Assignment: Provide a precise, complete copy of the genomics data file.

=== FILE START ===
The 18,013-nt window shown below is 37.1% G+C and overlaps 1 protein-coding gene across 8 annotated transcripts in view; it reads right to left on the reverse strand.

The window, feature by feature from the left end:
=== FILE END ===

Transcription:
The 18,013-nt window shown below is 37.1% G+C and overlaps 1 protein-coding gene across 8 annotated transcripts in view; it reads right to left on the reverse strand.

The window, feature by feature from the left end: